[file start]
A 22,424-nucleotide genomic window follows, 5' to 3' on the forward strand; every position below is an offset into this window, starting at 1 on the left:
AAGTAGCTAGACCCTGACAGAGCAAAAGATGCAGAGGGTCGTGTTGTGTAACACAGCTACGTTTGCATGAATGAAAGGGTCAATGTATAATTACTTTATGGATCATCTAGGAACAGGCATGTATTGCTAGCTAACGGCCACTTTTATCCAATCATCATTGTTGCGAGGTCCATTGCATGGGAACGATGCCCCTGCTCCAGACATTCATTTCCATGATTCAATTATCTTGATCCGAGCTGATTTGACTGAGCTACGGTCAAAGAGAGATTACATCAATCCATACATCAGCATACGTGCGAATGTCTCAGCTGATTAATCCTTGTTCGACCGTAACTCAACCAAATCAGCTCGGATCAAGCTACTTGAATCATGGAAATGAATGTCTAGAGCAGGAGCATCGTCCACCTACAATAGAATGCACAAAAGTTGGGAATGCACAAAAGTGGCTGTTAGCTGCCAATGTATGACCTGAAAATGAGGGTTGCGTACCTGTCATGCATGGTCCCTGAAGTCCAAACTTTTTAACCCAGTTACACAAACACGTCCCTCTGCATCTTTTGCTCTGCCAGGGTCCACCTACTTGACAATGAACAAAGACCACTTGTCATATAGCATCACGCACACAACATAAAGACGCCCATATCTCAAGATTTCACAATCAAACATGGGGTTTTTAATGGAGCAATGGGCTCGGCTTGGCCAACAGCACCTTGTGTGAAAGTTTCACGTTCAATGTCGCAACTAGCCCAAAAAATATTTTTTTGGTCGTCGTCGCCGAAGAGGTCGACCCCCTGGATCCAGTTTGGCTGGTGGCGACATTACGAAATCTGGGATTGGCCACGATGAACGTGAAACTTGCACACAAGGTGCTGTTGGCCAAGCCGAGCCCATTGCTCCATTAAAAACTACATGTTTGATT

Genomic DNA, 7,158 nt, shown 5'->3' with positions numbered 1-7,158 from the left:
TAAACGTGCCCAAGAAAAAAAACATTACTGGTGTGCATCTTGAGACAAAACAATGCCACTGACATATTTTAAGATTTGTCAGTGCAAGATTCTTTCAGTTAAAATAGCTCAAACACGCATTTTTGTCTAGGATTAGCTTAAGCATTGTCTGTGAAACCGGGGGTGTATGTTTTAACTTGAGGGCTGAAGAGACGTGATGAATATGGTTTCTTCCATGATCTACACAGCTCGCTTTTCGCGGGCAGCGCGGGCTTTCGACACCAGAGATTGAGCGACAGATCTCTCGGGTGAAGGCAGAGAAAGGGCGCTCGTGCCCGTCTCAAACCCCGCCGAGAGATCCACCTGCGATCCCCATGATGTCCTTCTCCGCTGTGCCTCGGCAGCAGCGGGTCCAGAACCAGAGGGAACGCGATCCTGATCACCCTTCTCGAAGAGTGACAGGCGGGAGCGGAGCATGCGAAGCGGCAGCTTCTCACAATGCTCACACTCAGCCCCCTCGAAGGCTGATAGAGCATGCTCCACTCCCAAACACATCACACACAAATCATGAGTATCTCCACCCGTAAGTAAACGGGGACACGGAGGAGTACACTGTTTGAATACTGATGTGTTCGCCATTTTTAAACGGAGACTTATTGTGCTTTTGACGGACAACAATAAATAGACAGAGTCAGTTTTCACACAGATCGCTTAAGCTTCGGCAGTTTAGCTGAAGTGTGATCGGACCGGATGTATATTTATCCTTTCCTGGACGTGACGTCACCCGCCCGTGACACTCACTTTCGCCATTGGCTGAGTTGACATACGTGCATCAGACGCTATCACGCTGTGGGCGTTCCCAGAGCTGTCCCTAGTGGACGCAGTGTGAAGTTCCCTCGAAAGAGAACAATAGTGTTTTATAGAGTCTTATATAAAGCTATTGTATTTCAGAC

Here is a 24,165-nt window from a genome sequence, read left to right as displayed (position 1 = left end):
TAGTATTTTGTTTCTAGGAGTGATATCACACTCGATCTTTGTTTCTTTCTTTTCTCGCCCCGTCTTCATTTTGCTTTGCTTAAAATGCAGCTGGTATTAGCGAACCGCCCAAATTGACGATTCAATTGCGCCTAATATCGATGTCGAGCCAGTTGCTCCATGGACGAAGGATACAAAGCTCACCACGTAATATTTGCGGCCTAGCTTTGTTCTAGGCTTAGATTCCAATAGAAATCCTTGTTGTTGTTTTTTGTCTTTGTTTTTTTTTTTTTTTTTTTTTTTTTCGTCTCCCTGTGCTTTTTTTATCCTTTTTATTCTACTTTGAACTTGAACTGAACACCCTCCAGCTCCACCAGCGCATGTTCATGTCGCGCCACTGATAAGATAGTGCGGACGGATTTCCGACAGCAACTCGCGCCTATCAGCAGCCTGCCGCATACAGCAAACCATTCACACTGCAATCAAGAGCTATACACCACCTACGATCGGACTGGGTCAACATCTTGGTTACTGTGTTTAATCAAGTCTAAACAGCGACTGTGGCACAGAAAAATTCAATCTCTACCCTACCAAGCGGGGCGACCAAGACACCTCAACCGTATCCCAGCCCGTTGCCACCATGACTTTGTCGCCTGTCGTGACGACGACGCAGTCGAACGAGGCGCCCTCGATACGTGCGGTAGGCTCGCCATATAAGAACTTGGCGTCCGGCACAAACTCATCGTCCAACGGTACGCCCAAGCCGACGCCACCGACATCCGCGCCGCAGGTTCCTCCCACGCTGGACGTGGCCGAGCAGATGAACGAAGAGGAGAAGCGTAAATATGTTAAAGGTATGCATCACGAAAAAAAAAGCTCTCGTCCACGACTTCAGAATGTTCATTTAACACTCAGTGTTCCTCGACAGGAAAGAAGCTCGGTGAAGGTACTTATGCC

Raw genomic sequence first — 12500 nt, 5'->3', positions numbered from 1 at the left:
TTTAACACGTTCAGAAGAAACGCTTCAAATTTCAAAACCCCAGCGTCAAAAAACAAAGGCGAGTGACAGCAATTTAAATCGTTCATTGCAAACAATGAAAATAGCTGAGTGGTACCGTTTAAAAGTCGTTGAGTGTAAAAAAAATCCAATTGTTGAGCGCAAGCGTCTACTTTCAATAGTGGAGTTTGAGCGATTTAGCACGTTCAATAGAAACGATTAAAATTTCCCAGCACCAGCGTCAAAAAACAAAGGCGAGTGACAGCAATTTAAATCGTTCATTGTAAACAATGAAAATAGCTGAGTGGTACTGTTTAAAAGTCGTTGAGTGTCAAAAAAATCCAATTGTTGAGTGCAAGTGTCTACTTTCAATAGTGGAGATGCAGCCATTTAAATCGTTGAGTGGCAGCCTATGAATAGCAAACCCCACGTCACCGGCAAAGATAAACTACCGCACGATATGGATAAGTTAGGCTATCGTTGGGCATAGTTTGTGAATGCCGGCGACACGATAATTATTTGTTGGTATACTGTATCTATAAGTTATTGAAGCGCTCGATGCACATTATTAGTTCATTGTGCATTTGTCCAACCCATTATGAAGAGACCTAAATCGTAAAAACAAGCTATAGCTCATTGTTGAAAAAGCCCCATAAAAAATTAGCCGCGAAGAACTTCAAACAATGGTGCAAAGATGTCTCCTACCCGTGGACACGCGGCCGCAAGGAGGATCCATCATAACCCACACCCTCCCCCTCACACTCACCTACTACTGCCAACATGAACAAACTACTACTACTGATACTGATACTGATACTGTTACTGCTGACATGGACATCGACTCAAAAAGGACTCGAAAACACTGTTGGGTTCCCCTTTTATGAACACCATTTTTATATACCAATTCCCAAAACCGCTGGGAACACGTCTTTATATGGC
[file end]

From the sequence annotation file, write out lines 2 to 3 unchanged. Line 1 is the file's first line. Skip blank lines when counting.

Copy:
AAGTAGCTAGACCCTGACAGAGCAAAAGATGCAGAGGGTCGTGTTGTGTAACACAGCTACGTTTGCATGAATGAAAGGGTCAATGTATAATTACTTTATGGATCATCTAGGAACAGGCATGTATTGCTAGCTAACGGCCACTTTTATCCAATCATCATTGTTGCGAGGTCCATTGCATGGGAACGATGCCCCTGCTCCAGACATTCATTTCCATGATTCAATTATCTTGATCCGAGCTGATTTGACTGAGCTACGGTCAAAGAGAGATTACATCAATCCATACATCAGCATACGTGCGAATGTCTCAGCTGATTAATCCTTGTTCGACCGTAACTCAACCAAATCAGCTCGGATCAAGCTACTTGAATCATGGAAATGAATGTCTAGAGCAGGAGCATCGTCCACCTACAATAGAATGCACAAAAGTTGGGAATGCACAAAAGTGGCTGTTAGCTGCCAATGTATGACCTGAAAATGAGGGTTGCGTACCTGTCATGCATGGTCCCTGAAGTCCAAACTTTTTAACCCAGTTACACAAACACGTCCCTCTGCATCTTTTGCTCTGCCAGGGTCCACCTACTTGACAATGAACAAAGACCACTTGTCATATAGCATCACGCACACAACATAAAGACGCCCATATCTCAAGATTTCACAATCAAACATGGGGTTTTTAATGGAGCAATGGGCTCGGCTTGGCCAACAGCACCTTGTGTGAAAGTTTCACGTTCAATGTCGCAACTAGCCCAAAAAATATTTTTTTGGTCGTCGTCGCCGAAGAGGTCGACCCCCTGGATCCAGTTTGGCTGGTGGCGACATTACGAAATCTGGGATTGGCCACGATGAACGTGAAACTTGCACACAAGGTGCTGTTGGCCAAGCCGAGCCCATTGCTCCATTAAAAACTACATGTTTGATT

Genomic DNA, 7,158 nt, shown 5'->3' with positions numbered 1-7,158 from the left: